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Bill To Legalize Marijuana In Mexico Advancing In Committees Ahead Of Final Floor Vote

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A bill to legalize marijuana nationwide in Mexico is getting hearings in multiple committees of the Chamber of Deputies on Friday and Saturday following its approval in the Senate last month.

The body’s Justice, Health, Human Rights and Budget and Public Accounts Committees are all taking up the cannabis reform bill, and advocates expect it will be cleared for a final floor vote on Wednesday.

Lawmakers are working on a tight schedule, as enacting the policy change is required under a Supreme Court ruling that deemed prohibition of personal use and cultivation unconstitutional. The court has most recently given Congress a deadline of December 15 to legalize marijuana for adults.

Over the next couple of days, activists and experts will offer testimony before committee members. It’s not clear if members of the chamber will push to make further amendments to the bill, as that would create a situation where it would have to go back to the Senate, delaying its passage with the deadline looming.

But Ignacio Mier Velazco, coordinator of the ruling MORENA party in the chamber, said that deputies will make changes if they deem it necessary.

“We will fulfill our responsibility to deliver a clear, concise and precise law to Mexican society,” he said, according to a translation.

President Andrés Manuel López Obrador said last week that the legislation is “part of carrying out a revolution of consciences, where each of us is responsible for his actions.”

“The development of freedoms is very important,” he said at a press conference.

That said, reform advocates remain concerned about a number of provisions in the proposal as it stands.

There were several revisions made in the Senate prior to last month’s vote, but most of those were technical in nature.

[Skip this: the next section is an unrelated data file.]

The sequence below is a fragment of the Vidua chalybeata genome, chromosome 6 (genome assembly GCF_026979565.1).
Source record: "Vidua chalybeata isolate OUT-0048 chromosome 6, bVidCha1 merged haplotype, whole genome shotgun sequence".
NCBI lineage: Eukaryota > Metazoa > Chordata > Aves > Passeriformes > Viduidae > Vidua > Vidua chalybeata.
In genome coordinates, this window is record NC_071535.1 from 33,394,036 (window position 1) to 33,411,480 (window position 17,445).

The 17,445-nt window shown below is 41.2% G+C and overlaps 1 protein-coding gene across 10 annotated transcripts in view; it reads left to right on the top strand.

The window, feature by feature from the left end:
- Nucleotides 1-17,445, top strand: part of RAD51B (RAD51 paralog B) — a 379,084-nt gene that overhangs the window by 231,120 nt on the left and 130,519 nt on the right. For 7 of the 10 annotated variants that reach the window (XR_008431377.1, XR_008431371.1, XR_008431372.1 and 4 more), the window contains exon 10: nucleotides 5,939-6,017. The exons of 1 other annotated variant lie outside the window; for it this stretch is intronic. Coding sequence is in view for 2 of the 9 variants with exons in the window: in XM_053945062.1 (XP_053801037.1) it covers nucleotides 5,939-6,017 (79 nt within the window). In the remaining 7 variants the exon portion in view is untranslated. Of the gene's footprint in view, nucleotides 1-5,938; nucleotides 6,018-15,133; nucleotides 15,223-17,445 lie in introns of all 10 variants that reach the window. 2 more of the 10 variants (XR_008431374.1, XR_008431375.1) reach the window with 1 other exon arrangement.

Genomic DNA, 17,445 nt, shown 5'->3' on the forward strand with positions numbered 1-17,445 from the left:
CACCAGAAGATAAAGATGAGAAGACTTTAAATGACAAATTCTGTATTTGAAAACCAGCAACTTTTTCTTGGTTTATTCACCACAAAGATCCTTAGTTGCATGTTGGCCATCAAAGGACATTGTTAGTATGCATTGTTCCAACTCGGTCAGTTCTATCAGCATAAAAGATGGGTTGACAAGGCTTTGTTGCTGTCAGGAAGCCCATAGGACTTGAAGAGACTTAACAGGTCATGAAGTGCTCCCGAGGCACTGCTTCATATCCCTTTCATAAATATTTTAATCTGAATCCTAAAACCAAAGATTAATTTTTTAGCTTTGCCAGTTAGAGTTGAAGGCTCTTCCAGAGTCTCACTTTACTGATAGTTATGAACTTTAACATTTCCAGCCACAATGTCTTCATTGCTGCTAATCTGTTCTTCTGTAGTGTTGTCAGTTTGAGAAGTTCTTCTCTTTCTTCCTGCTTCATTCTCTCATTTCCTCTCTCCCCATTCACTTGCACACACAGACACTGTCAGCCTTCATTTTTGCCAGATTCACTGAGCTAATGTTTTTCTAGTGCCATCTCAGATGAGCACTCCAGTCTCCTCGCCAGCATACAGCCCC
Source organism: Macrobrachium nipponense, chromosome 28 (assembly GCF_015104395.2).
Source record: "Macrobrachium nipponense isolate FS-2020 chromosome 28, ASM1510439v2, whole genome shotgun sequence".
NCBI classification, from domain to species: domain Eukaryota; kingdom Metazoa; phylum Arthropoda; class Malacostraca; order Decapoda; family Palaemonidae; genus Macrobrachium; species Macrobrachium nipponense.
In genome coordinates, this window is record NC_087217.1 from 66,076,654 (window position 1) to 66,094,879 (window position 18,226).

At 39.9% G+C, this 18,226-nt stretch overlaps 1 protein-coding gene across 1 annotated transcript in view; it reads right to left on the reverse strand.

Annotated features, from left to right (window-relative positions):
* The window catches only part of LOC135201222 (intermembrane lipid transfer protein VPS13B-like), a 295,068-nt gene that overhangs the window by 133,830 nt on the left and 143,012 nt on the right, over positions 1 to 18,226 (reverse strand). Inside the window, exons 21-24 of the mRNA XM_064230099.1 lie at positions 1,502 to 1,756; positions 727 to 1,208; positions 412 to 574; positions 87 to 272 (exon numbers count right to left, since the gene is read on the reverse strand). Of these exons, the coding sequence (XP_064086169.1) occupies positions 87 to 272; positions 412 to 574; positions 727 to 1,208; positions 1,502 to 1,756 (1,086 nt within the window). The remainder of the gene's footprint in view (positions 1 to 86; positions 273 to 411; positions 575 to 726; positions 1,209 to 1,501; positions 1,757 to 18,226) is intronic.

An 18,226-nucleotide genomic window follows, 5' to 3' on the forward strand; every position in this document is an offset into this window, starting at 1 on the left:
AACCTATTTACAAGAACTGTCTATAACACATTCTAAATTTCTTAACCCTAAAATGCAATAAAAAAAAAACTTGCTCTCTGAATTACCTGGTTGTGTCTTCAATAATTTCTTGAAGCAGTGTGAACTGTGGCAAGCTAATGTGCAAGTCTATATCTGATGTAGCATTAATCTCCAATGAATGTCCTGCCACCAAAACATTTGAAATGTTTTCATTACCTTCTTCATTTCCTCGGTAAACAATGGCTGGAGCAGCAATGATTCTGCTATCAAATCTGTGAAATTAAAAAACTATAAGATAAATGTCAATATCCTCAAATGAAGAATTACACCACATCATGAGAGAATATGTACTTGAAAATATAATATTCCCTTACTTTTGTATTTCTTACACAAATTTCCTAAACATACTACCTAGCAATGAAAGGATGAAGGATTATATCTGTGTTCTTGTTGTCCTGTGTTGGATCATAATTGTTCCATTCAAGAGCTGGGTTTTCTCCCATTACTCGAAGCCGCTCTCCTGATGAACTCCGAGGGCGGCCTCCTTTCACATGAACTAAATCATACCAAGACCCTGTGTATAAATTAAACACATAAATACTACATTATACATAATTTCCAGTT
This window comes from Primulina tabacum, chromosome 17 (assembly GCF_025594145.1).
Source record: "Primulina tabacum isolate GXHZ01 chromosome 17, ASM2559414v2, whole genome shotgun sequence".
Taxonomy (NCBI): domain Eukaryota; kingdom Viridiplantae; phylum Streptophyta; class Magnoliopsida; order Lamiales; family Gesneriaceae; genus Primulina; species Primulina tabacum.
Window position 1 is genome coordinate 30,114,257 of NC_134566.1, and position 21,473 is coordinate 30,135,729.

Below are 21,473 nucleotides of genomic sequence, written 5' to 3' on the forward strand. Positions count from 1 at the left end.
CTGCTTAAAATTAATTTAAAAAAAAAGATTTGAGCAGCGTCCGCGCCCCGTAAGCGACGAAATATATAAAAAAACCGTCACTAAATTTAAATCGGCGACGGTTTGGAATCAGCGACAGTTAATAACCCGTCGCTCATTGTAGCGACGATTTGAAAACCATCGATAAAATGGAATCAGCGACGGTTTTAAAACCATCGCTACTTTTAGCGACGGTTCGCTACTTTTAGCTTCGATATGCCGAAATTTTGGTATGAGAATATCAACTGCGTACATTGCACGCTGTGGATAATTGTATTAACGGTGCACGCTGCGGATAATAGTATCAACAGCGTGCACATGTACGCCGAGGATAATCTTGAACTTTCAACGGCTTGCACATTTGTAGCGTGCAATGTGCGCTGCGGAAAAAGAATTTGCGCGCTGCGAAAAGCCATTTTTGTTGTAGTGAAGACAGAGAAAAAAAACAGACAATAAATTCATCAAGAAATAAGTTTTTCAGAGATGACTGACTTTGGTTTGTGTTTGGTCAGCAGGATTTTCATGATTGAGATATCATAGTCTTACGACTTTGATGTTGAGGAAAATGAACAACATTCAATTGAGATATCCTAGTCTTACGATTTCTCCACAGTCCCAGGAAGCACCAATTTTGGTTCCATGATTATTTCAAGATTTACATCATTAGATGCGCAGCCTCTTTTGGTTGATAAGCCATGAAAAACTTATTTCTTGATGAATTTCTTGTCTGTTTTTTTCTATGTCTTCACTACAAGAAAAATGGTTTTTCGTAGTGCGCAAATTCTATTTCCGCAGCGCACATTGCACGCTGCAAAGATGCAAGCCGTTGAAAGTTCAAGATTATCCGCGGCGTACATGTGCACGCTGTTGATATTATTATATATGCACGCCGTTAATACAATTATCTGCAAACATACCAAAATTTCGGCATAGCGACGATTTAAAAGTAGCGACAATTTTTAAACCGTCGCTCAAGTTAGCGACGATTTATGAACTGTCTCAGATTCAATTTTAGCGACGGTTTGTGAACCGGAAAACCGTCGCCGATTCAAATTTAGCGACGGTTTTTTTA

However, there were a number of notable changes, such as an increase from the initial limit of four self-cultivated plants per person and to make it so people who grow cannabis for personal use will not be subject to a requirement to have regulators track plants.

An additional change mandates that the government clear criminal records of people with past cannabis convictions within six months.

Lawmakers also removed a prohibition on owning more than one type of marijuana license, allowing for vertical integration of cannabis businesses. A previous version of the bill would have only allowed people from vulnerable communities to hold more than one license type.

Another modification that advocates are not happy with says that nonprofit associations of consumers that collectively cultivate cannabis must be located at least 500 meters from schools, sports and recreation centers and anywhere that third parties who have not given their consent could be exposed to smoke.

The legalization bill cleared a joint group of Senate committees prior to the full floor vote, with some amendments being made after members informally considered and debated the proposal during a virtual hearing.

Members of the Senate’s Justice, Health, and Legislative Studies Committees had approved a prior version of legal cannabis legislation in March, but the coronavirus pandemic delayed consideration of the issue.